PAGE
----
Friday’s High Court special leave hearings received particular attention in Queensland, with the Court rejecting an application for leave to appeal by Brett Cowan, who was convicted of murdering Sunshine Coast teenager Daniel Morcombe in 2011. The case drew attention because of the tragedy of a 13-year old’s violent death, the publicity given to police suspicions about Cowan at the coronial inquest, the oddity that Cowan was one of two otherwise unrelated child sex offenders who may have been in the vicinity when Morcombe vanished, and the playing out of the dispute about the Chief Justiceship of Tim Carmody during Cowan’s state appeal. Today’s hearing was attended by Morcombe’s parents, who were relieved that the matter was at an end and reportedly critical of the appeal process. However, the national Court’s refusal of leave will disappoint those who hoped it would revisit its earlier support for complex police stings such as the one used to obtain admissions from Cowan, especially given the recent revisiting of such operations by the Supreme Court of Canada, where the method originated.
The High Court nevertheless granted leave to appeal six cases, all of which are especially interesting:
- Case Stated On Acquittal No 1 of 2015; R v Stakaj & N, H  SASCFC 139 concerns court powers to remedy a jury trial train wreck. In a twist on the usual difficulty of determining whether four men involved in a fatal stabbing were guilty of murder or manslaughter, the jury foreman, after initially reporting a majority verdict of not guilty of murder and a unanimous verdict of guilty of manslaughter for all the accused, returned to court after the trial ended to explain that he had misunderstood the judge’s questions and the jury hadn’t acquitted anybody of murder. The Full Court of the Supreme Court of South Australia ruled that affidavits later taken from the jurors about their actual votes were admissible and (by majority) that the Supreme Court had an inherent jurisdiction to quash all the murder acquittals on the basis that they were invalid under South Australian law.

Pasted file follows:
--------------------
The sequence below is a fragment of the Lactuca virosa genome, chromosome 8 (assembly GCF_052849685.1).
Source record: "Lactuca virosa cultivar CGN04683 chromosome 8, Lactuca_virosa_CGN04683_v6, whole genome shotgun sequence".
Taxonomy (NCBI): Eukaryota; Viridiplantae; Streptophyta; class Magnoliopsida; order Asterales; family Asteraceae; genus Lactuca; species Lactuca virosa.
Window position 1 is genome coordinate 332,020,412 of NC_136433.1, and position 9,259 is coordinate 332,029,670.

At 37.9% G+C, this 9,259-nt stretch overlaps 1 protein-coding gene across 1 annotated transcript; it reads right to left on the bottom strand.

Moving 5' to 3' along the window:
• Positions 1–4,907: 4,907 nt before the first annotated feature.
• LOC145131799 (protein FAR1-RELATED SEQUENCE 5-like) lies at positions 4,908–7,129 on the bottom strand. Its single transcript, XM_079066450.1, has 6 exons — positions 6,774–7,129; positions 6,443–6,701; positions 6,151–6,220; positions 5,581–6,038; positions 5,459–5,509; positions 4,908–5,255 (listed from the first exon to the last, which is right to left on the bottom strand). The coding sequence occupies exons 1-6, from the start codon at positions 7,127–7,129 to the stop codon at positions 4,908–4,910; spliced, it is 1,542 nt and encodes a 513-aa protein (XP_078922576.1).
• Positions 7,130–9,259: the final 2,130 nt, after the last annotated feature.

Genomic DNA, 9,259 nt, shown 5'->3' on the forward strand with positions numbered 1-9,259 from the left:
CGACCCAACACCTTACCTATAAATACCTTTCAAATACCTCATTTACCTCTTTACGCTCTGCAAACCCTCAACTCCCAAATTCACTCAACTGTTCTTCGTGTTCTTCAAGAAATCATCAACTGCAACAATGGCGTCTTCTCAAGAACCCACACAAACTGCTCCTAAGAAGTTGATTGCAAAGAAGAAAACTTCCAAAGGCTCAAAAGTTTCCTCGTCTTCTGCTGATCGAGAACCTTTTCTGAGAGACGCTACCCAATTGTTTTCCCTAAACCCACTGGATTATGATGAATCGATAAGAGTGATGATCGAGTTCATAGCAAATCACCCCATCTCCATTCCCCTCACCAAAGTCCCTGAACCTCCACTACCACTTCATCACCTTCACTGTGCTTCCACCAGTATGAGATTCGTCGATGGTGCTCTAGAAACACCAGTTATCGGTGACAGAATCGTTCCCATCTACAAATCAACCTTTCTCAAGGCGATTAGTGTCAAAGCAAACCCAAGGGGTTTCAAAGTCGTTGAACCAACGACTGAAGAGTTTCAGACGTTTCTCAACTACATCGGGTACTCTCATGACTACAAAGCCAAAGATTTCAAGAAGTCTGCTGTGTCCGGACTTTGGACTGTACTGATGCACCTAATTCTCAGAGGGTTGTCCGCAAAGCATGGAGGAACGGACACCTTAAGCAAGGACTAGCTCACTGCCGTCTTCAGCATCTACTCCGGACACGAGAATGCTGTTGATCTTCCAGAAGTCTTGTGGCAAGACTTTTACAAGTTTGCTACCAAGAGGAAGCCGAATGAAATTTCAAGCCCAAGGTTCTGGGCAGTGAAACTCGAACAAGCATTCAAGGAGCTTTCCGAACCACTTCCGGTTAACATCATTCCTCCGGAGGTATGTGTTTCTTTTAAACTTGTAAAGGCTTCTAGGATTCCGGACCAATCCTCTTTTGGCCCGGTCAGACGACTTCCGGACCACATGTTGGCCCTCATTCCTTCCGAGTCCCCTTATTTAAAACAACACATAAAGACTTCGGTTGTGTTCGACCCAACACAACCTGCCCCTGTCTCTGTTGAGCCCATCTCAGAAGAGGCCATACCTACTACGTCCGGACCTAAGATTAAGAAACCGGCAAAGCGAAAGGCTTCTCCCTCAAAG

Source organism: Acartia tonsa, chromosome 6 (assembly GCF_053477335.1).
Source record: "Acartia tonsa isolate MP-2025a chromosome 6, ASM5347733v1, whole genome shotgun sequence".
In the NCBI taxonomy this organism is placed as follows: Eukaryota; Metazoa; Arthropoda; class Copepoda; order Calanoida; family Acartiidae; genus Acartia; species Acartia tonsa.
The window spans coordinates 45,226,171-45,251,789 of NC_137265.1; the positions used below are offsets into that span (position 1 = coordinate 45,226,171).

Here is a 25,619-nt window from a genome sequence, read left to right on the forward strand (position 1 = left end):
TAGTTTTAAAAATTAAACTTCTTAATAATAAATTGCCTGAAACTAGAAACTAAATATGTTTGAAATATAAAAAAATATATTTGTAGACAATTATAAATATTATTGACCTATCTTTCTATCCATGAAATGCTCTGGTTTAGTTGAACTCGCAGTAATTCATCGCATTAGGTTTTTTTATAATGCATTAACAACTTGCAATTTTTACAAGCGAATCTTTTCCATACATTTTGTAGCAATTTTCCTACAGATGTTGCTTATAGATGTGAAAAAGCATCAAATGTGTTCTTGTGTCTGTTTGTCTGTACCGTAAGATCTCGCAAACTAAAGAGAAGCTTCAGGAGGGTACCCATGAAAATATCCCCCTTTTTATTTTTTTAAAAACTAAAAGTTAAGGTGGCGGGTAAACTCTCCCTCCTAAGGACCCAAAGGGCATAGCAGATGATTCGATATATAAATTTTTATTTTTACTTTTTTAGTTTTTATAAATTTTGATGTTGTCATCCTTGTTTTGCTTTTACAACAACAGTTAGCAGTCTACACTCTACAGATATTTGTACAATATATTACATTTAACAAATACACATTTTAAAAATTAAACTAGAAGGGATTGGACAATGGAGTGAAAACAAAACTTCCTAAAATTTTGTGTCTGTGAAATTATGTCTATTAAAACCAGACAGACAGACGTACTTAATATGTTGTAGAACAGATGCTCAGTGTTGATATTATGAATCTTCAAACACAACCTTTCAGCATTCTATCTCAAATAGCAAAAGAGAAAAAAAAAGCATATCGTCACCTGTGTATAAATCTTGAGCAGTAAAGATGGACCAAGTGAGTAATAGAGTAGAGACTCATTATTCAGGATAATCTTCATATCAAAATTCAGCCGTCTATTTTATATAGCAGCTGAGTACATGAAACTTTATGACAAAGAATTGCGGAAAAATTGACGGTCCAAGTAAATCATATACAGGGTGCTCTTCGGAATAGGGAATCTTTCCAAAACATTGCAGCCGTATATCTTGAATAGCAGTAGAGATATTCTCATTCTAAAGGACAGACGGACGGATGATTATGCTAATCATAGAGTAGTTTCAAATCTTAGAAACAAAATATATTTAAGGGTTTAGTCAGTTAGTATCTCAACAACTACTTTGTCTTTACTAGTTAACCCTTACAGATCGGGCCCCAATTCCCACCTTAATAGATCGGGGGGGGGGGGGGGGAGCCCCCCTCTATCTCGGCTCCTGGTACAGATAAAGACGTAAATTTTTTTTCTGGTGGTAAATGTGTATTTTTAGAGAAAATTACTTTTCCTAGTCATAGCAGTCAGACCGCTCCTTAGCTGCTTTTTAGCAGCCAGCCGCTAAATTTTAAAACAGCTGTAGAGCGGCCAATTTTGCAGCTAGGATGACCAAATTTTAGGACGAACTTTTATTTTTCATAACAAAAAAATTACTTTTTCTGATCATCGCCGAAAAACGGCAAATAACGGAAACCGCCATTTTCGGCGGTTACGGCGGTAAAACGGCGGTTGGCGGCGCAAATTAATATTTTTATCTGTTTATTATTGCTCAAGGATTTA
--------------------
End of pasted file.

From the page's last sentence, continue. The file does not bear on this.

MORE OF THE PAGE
- Flight Centre Limited v Australian Competition and Consumer Commission  FCAFC 104 addresses the application of Australian competition law to travel agents. Australia’s competition regulator alleged that an agreement between travel agent Flight Centre and various airlines to the effect that the airlines would not offer prices directly to potential passengers that were lower than those that Flight Centre offered was a breach of competition law because Flight Centre and the airlines were competing for the passenger’s airline bookings. However, the full court of the Federal Court upheld Flight Centre’s appeal, ruling that the travel agent did not compete with the airlines but rather acted as their agent.
- Lyons v State of Queensland  QCA 159, a second case involving jury procedures. This plaintiff in a discrimination action was called up for jury duty but excluded from service because, although she could lip read, she required an AUSLAN interpreter to follow conversations in their entirety. The Court of Appeal upheld a tribunal ruling that the court registrar did not discriminate against the prospective juror because she was deaf, but rather because Queensland’s jury statute would have barred her from communicating with her AUSLAN interpreters while the jury was kept together to deliberate, leaving her disqualified as incapable of effectively performing her functions as a juror.